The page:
Seattle — When a Seattle City Light employee was climbing down from the top of a de-energized breaker in the substation yard, his positioning belt caught, causing him to fall head first out of the belt toward the cement below. Rick Marino, the safety watchman below, saw the fall. He dove to the ground and caught his coworker’s head in his hands just before it would have hit the cement.

Sedro Woolley — A Department of Natural Resources crew was working in a remote park when two men on motorcycles sought aid for another rider who was having chest pains. Elyse Fleenor, Wyatt Leighton, Bruce Hanna, Joy Fleenor, Britany Fink and Steven Biggs came to the victim’s aid by calling 911, driving to meet the ambulance, keeping him warm, assessing his symptoms and treating him for shock until help arrived.

Sedro Woolley — When McKinstry Co. foreman Milton Jenkins came upon an upside-down car partially submerged in a swampy area, he waded in, pulled a toddler from the vehicle, and performed CPR until the toddler was breathing again.

SpokaneJoe Mangum, an employee at Catacombs Pub, heard a food server call for help. He went to the aid of a choking customer who was on the verge of blacking out. He used his high school first-aid training to successfully come to her aid.

Spokane — Avista Corp. employee Dick Reigel and a coworker had stopped for dinner when the coworker started choking. Reigel immediately rendered assistance and dislodged the blockage.

Steilacoom — McNeil Island Correction Center corrections officer Abraham “Komo” Komomua was approached by an inmate in distress from choking. The officer calmly and successfully performed the Heimlich maneuver.

Tacoma — Port of Tacoma employee David Williams saw his coworker choking in the employee lunchroom and performed the Heimlich maneuver to save his life.

TacomaRyan Bouffiou was driving his Meridian Center Electric work truck when a coworker began choking on his lunch. Bouffiou pulled the truck over and used his recent first-aid training to perform the Heimlich maneuver and save his coworker.

Tacoma — Tacoma firefighters responding to the scene of a house fire heard popping noises as they entered the smoke-filled home. Searching, they found a woman and an unconscious man. Unbeknownst to them, the woman had shot her boyfriend, doused the house with accelerants and then started the fire in an apparent murder/suicide attempt. As they attempted to rescue the woman, she struggled. When Damon Semingson saw her holding a gun to the back of another firefighter’s head, he wrestled the gun from her and restrained her until reinforcements arrived.

Tumwater — Labor & Industries employee Matt Pederson recognized that a coworker was choking and began to perform the Heimlich maneuver. Another coworker, Sue Reed, stepped in to help and together they successfully performed the maneuver.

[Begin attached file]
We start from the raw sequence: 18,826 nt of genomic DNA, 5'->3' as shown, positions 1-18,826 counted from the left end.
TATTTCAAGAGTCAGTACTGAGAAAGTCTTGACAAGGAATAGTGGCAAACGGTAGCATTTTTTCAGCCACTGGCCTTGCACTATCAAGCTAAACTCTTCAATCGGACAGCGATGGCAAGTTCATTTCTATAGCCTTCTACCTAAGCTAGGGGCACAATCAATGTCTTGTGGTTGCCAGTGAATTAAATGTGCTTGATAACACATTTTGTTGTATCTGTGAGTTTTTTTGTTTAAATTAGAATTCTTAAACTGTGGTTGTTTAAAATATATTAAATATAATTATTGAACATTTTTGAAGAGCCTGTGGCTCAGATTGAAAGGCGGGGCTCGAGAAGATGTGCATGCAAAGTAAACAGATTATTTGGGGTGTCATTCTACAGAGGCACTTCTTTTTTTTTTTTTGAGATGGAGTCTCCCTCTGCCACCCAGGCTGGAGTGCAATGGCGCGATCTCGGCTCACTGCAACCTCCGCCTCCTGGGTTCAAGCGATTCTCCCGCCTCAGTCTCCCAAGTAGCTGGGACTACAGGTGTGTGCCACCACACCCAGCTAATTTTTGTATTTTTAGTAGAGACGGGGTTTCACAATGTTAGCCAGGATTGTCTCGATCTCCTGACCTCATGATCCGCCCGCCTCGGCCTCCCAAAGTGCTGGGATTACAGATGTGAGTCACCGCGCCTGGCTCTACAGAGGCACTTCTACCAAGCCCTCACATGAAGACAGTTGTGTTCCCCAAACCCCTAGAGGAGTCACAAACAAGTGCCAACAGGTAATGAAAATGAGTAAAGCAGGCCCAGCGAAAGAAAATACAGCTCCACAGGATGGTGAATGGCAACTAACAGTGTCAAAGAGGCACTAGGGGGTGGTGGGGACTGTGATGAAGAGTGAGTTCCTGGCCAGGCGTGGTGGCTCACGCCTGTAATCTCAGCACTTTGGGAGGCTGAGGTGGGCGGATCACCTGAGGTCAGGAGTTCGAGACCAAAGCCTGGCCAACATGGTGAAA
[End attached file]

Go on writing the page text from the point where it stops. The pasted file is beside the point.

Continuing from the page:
Tumwater — In another incident at Labor & Industries, employee Sarah Smith saw that her coworker was having trouble breathing during lunch. She confirmed that the coworker needed help and performed the Heimlich maneuver.

Walla WallaTony Cruz, a Washington State Penitentiary employee, was cutting firewood with a neighbor when the neighbor went into full cardiac arrest. Cruz called for help and performed CPR until paramedics arrived and administered defibrillator shocks.

Wenatchee — Chelan County PUD wiremen Brad Peterson and Jim Graves were returning to Wenatchee after working at Stevens Pass when they came upon the scene of an accident where a car had hit a rock wall. Two women and a 3-year-old girl were injured. The men provided first aid, blankets, and reassurance for 45 minutes until an ambulance reached the rural location.

YelmStephen Sauceda and his coworker were unaware of the dangers they faced when working in the hazardous atmosphere of a holding tank. When his coworker was overcome by hydrogen sulfide and fell in face first unable to breathe, Sauceda entered the tank and pulled him to safety, risking his own life to save his coworker.

Here are the humanitarian awards:

Everett — Boeing employee Norberto Saucedo and his brother-in-law were traveling on I-5 when a van went out of control, crossed the median and came to rest near their car. The driver was screaming for her children. The men forced their way into the vehicle through jammed doors and broken windows and mangled seats to remove all the children and comfort them until medical help arrived to remove the four adults. All of the passengers survived the crash.

LaceyKimberly Hetzler, a registered nurse, was in her car at a drive-in restaurant when her car was hit from behind by a driver who had suffered a heart attack. She rushed to his aid, performed CPR and kept him alive until an ambulance could get him to the hospital. In spite of her efforts, he died later that day.

Seattle — Officer Merle Davis arrived at the University of Washington men’s locker room, where two doctors were performing CPR on a man who had suffered a heart attack. Davis used an automated external defibrillator to administer a shock and, together with the doctors, kept the man alive until paramedics arrived. Sadly, the man died five days later from injuries due to falling during the heart attack.

Radio broadcast version (:30)
Forty-seven people will receive lifesaving awards at the 54th Governor’s Industrial Safety and Health Conference in Tacoma next week. Their heroic actions aided individuals who suffered heart attacks, near drownings, auto accidents and other perils. Governor Christine Gregoire will open the conference and present the awards at the opening session beginning Wednesday at 9:30 a.m. The September 28 and 29 conference at the Greater Tacoma Convention and Trade Center features workshops and exhibitions on the latest in workplace safety and health. Registration begins onsite at 7 a.m. on September 28 and costs $140 per person. For more information, visit www.LNI.wa.gov.

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For more media information: Elaine Fischer, 360-902-5413 or nele235@LNI.wa.gov.